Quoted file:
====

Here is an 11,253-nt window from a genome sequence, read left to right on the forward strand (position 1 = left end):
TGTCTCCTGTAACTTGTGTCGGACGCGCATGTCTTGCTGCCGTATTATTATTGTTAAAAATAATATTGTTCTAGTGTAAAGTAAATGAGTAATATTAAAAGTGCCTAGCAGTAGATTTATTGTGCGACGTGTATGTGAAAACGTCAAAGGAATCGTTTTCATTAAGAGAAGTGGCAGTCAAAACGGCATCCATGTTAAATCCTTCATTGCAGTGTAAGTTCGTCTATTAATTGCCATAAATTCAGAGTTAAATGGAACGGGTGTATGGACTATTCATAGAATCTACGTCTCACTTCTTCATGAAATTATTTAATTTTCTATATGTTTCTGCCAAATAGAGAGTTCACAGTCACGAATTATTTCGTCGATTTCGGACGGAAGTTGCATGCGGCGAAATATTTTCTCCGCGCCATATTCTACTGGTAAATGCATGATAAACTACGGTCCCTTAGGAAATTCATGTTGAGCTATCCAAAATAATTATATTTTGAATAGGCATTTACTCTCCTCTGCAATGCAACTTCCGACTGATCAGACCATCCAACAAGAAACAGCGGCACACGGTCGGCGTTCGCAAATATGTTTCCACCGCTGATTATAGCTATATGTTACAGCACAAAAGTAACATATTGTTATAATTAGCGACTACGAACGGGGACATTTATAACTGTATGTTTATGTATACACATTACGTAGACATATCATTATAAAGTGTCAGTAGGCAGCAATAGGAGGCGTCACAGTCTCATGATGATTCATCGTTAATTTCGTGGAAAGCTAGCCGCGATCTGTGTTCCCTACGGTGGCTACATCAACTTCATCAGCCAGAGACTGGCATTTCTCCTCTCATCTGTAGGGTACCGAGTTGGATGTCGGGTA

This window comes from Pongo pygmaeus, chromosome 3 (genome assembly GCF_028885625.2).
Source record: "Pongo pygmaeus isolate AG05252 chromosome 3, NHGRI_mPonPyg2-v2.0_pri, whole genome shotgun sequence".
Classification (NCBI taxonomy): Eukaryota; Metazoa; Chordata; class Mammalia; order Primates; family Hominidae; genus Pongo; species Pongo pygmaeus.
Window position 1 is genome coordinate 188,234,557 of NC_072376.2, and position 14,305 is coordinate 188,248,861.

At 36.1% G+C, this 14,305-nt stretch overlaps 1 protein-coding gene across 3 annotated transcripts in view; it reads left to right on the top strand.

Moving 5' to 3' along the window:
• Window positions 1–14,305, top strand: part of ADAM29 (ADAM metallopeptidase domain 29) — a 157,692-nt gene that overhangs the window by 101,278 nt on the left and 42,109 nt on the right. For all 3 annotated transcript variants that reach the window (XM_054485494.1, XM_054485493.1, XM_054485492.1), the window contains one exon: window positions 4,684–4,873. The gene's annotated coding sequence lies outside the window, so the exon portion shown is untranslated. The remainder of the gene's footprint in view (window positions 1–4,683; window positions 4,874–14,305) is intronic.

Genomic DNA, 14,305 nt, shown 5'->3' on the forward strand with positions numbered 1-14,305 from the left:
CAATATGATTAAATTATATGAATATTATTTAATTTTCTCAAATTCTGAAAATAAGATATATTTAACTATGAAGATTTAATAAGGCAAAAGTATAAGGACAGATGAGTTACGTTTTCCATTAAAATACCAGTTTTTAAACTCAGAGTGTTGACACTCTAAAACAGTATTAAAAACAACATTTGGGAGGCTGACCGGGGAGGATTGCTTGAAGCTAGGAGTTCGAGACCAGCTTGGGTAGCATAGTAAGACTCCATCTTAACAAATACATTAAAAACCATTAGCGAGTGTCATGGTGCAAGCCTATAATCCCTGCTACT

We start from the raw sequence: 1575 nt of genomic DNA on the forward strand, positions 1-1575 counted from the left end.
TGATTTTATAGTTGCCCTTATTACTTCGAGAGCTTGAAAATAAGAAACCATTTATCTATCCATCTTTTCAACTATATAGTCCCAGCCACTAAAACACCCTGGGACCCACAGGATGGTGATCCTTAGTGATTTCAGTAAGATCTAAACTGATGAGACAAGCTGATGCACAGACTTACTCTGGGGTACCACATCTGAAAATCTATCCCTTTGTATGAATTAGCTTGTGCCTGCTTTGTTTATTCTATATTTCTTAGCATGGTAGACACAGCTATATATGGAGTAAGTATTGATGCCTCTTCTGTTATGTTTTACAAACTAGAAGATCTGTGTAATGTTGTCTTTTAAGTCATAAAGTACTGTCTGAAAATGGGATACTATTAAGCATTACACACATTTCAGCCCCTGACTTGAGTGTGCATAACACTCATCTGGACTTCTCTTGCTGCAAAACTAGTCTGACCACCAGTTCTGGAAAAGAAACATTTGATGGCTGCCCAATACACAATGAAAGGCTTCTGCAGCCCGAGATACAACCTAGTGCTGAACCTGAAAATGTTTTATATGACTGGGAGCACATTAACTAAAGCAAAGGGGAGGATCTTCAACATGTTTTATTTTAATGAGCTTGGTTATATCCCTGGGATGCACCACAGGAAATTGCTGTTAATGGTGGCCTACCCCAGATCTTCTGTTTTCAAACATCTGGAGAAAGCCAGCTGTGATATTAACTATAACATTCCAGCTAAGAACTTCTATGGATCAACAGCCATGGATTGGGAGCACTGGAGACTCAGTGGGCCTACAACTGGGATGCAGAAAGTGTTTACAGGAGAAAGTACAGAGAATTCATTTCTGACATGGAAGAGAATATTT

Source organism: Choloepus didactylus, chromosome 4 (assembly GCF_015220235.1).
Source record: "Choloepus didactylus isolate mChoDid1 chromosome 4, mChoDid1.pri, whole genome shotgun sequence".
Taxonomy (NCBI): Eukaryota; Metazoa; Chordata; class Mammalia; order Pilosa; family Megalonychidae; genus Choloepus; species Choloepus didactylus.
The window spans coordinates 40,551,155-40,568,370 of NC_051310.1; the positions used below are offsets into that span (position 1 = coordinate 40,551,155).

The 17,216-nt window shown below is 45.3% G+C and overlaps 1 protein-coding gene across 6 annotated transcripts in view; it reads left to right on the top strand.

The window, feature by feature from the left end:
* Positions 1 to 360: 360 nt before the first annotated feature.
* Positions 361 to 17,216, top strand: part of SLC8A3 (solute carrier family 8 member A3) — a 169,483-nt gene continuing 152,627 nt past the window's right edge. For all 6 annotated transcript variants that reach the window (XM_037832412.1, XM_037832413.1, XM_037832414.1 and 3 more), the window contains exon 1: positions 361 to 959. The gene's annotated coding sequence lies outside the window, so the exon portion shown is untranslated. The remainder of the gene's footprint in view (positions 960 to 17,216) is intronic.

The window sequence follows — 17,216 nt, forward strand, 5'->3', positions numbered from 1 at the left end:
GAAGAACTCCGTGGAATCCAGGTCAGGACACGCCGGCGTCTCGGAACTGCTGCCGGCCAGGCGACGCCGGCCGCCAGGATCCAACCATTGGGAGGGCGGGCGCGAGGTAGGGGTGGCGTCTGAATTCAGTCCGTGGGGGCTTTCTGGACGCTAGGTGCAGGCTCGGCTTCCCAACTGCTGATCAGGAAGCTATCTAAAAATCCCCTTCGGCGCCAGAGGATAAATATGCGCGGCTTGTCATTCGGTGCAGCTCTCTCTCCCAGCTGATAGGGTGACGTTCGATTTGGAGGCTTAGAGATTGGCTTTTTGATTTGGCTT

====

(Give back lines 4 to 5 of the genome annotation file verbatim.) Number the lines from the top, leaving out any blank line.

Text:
Source record: "Pongo pygmaeus isolate AG05252 chromosome 3, NHGRI_mPonPyg2-v2.0_pri, whole genome shotgun sequence".
Classification (NCBI taxonomy): Eukaryota; Metazoa; Chordata; class Mammalia; order Primates; family Hominidae; genus Pongo; species Pongo pygmaeus.